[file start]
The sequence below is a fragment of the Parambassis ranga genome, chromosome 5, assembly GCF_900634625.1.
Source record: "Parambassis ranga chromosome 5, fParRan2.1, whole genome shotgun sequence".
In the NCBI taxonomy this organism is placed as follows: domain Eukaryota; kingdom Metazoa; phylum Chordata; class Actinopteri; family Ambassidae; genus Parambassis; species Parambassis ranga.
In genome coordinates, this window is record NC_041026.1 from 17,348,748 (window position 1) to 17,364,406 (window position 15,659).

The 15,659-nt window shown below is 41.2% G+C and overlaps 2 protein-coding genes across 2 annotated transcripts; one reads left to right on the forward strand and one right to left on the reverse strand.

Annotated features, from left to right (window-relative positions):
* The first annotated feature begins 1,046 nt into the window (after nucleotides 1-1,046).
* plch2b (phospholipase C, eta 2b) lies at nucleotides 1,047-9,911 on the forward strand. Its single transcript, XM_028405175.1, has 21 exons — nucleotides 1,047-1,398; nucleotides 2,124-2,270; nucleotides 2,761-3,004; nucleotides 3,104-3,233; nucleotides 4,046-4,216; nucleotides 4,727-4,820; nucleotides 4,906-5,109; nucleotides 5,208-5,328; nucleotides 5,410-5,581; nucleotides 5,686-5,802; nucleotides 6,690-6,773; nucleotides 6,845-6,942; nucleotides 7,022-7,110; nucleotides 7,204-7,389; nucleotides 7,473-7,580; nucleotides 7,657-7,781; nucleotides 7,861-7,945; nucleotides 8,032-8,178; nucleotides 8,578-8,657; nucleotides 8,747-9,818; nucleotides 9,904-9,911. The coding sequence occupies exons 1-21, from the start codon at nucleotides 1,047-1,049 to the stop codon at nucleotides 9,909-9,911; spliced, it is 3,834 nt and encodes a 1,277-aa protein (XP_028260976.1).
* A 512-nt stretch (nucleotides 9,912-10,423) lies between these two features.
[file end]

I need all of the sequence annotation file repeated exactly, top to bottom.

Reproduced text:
The sequence below is a fragment of the Parambassis ranga genome, chromosome 5, assembly GCF_900634625.1.
Source record: "Parambassis ranga chromosome 5, fParRan2.1, whole genome shotgun sequence".
In the NCBI taxonomy this organism is placed as follows: domain Eukaryota; kingdom Metazoa; phylum Chordata; class Actinopteri; family Ambassidae; genus Parambassis; species Parambassis ranga.
In genome coordinates, this window is record NC_041026.1 from 17,348,748 (window position 1) to 17,364,406 (window position 15,659).

The 15,659-nt window shown below is 41.2% G+C and overlaps 2 protein-coding genes across 2 annotated transcripts; one reads left to right on the forward strand and one right to left on the reverse strand.

Annotated features, from left to right (window-relative positions):
* The first annotated feature begins 1,046 nt into the window (after nucleotides 1-1,046).
* plch2b (phospholipase C, eta 2b) lies at nucleotides 1,047-9,911 on the forward strand. Its single transcript, XM_028405175.1, has 21 exons — nucleotides 1,047-1,398; nucleotides 2,124-2,270; nucleotides 2,761-3,004; nucleotides 3,104-3,233; nucleotides 4,046-4,216; nucleotides 4,727-4,820; nucleotides 4,906-5,109; nucleotides 5,208-5,328; nucleotides 5,410-5,581; nucleotides 5,686-5,802; nucleotides 6,690-6,773; nucleotides 6,845-6,942; nucleotides 7,022-7,110; nucleotides 7,204-7,389; nucleotides 7,473-7,580; nucleotides 7,657-7,781; nucleotides 7,861-7,945; nucleotides 8,032-8,178; nucleotides 8,578-8,657; nucleotides 8,747-9,818; nucleotides 9,904-9,911. The coding sequence occupies exons 1-21, from the start codon at nucleotides 1,047-1,049 to the stop codon at nucleotides 9,909-9,911; spliced, it is 3,834 nt and encodes a 1,277-aa protein (XP_028260976.1).
* A 512-nt stretch (nucleotides 9,912-10,423) lies between these two features.